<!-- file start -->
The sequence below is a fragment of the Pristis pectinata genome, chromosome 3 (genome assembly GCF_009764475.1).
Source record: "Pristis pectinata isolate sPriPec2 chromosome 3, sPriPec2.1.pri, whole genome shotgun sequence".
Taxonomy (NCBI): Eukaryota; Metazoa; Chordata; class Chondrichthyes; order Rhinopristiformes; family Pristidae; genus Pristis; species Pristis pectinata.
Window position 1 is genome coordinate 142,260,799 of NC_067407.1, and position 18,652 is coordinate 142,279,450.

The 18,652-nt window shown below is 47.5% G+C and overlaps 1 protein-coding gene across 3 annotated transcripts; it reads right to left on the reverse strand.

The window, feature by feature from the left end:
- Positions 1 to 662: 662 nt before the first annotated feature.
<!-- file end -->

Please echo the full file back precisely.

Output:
The sequence below is a fragment of the Pristis pectinata genome, chromosome 3 (genome assembly GCF_009764475.1).
Source record: "Pristis pectinata isolate sPriPec2 chromosome 3, sPriPec2.1.pri, whole genome shotgun sequence".
Taxonomy (NCBI): Eukaryota; Metazoa; Chordata; class Chondrichthyes; order Rhinopristiformes; family Pristidae; genus Pristis; species Pristis pectinata.
Window position 1 is genome coordinate 142,260,799 of NC_067407.1, and position 18,652 is coordinate 142,279,450.

The 18,652-nt window shown below is 47.5% G+C and overlaps 1 protein-coding gene across 3 annotated transcripts; it reads right to left on the reverse strand.

The window, feature by feature from the left end:
- Positions 1 to 662: 662 nt before the first annotated feature.